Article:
I have to admit, the idea of being wrapped in a cocoon, literally to my neck, caused me a slight degree of angst. But by the time the soft, white bag was zipped up around me I’ve already been all but lulled to sleep.
Prior to spending 20 minutes in the cocoon I have been laying on an air-filled relaxation bed that is apparently gently swaying (I can’t feel the swaying sensation) in a scientifically set motion that helps to slow down my breathing.
Above, a specially-designed rotation of coloured images plays on the ceiling, while carefully selected music is playing softly and “lavender dreams ultimate experience” scent is filling the air. All have been deliberated chosen according to my personal emotional condition determined during a pre-analysis.
While I chill out, a spa specialist scrubs and massages my entire body. I’ve had plenty of massages before but the cocoon bed is definitely an added benefit and by the time the 20 minutes of being zipped up is over, I am barely conscious. I can physically feel my breath has significantly slowed.
Chrysalis Spa at Damac Maison is believed to be the only spa in the Gulf to offer holistic cocooning (AED150, 75mins). The treatment purposely stimulates four senses - sight, hearing, touch and smell – and is influenced by both scientific medicine and traditional Chinese medicine.
The Spa is one of the most unique in Dubai, bringing together traditional Arabic principles, Asian traditions and European concepts and bathing rituals, all harnessed in its philosophy reflecting the four stages of birth: evolve, enliven, renewal and reawaken.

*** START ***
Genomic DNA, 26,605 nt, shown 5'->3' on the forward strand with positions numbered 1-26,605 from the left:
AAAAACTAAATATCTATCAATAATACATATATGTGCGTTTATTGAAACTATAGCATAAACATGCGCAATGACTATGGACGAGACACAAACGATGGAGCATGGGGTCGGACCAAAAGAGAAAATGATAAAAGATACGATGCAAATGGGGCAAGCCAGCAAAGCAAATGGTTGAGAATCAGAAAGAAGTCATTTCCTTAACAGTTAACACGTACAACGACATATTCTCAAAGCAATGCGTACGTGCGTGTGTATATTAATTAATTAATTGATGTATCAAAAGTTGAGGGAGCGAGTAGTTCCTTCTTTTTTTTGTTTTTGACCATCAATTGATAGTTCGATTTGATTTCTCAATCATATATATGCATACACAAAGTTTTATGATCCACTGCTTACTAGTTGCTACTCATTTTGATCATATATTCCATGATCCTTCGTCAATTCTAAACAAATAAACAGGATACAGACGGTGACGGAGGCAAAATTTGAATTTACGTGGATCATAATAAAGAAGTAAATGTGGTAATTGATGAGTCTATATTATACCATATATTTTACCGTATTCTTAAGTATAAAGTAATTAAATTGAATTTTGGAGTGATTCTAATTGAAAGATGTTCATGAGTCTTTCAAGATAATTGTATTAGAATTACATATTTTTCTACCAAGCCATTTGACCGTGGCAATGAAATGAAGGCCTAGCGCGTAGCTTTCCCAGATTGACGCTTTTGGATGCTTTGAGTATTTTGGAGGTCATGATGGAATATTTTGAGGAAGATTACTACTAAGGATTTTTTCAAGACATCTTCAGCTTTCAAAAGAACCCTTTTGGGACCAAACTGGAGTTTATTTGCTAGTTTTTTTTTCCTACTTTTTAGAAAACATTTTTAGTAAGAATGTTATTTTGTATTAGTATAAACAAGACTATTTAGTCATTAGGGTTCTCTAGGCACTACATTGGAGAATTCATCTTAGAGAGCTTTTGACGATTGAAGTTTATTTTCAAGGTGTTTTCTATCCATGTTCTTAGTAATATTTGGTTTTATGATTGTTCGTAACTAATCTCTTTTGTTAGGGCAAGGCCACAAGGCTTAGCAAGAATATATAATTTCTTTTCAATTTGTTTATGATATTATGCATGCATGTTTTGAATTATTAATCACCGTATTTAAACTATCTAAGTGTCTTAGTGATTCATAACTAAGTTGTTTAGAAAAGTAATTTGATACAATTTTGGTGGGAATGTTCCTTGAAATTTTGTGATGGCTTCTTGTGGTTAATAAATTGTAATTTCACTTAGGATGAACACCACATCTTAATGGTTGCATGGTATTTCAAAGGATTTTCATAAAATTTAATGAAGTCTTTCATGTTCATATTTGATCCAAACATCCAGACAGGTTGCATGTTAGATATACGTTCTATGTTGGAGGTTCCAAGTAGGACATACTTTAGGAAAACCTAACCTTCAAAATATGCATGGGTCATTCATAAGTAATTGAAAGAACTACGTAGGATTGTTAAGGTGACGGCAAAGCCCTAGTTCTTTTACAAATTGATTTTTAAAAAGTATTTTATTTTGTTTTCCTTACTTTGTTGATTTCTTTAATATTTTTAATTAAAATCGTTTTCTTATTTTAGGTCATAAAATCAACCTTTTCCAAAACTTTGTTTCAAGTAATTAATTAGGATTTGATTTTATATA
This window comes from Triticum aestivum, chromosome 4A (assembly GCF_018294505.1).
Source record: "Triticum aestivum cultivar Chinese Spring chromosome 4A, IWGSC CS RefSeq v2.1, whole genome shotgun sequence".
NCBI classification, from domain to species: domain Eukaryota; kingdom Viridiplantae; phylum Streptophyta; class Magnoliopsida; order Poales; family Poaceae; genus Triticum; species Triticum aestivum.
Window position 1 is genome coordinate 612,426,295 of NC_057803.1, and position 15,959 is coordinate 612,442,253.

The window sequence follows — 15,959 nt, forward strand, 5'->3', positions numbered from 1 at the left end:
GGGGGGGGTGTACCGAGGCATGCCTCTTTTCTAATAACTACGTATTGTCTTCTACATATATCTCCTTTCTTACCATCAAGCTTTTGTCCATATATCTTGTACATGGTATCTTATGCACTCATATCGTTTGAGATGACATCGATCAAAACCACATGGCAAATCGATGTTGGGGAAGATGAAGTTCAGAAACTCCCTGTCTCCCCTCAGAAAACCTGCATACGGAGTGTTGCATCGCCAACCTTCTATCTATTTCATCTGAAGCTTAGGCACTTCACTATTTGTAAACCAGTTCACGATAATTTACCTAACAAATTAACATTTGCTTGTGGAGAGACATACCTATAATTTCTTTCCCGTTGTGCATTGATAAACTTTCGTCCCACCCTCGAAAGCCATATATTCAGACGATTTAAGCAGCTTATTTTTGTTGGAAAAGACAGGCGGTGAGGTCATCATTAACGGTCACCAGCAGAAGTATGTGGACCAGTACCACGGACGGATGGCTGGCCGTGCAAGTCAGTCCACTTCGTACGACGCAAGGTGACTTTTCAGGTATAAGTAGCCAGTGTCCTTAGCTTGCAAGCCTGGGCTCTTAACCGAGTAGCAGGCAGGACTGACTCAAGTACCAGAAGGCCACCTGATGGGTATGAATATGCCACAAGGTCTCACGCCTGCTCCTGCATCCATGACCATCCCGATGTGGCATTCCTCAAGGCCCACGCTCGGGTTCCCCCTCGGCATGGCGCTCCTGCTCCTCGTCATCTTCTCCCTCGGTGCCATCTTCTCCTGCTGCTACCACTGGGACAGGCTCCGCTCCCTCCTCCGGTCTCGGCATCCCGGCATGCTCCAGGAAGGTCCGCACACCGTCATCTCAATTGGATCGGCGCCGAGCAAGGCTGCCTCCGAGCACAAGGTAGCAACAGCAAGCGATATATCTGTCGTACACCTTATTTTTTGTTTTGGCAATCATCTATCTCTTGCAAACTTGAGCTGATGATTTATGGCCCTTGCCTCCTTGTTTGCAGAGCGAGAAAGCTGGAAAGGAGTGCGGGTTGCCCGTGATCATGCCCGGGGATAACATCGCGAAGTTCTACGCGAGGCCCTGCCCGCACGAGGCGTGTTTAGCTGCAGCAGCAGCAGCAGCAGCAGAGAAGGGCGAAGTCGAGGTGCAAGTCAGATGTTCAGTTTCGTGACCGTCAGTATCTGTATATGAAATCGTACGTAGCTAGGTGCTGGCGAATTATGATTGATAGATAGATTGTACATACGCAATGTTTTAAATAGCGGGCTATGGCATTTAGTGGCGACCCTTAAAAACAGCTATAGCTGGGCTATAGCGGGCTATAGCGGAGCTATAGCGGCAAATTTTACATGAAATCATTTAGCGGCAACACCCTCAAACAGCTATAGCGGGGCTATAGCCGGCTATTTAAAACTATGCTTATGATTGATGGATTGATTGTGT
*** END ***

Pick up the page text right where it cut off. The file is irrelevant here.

For example, the Chrysalis signature massage ($130, 90mins) uses hot candle wax rather than oils and creams, helping to melt away tension as well as nourish the skin. After 90 minutes, I was absolutely renewed.
While waiting for the massage I spent 30 minutes floating in a shallow pool of water with the same salt density as the Dead Sea in Jordan. According to the Spa, floatation therapy (AED250, 60mins) is actually a medical treatment, using sensory deprivation.
It has been proven to help relieve pain and reduce stress as well as promote “whole brain” thinking – the state-of-mind Buddhists aim to reach via mediation.
I’ve been to the Dead Sea and was more interested in the benefits of the mud had on my skin; I’m not someone that can sit still for long so wasn’t expecting to gain much from floating, but, wow, this took me by surprise. With my ears under the water, eyes closed (the lights were dimmed low) and no energy required to float due to the salt content, I truly was drifting.
My friend, however, was not so enticed and found floating boring to maintain. I guess you need to be willing, as well.
Finally, (on separate occasions) I tried the Shirodhara massage ($123, 90mins), a combination of Ayurvedic and modern techniques that involves a 60-minute full body massage followed by 30 minutes of warm oil poured gently over your forehead.
The oil is supposed to calm the nervous system and relieve tension in the head and mind – “transporting you to a place of other worldly peace”, according to the Spa description.
While any massage is nice, I didn’t find the oil as enjoyable and probably wouldn’t choose it again. But there are others who do feel its magic.
After any treatment at Chrysalis Spa visitors also can relish in the separate women’s and men’s sanctuaries, where there is a jacuzzi, steam room, sauna and showers. Guests also can use the pool overlooking the Burj Khalifa and Dubai Mall, or make an appointment at the attached beauty salon.
The added touches of fresh lemon or mint water and sweet staff have made an entirely rejuvenating day each time I’ve visited Chrysalis Spa.
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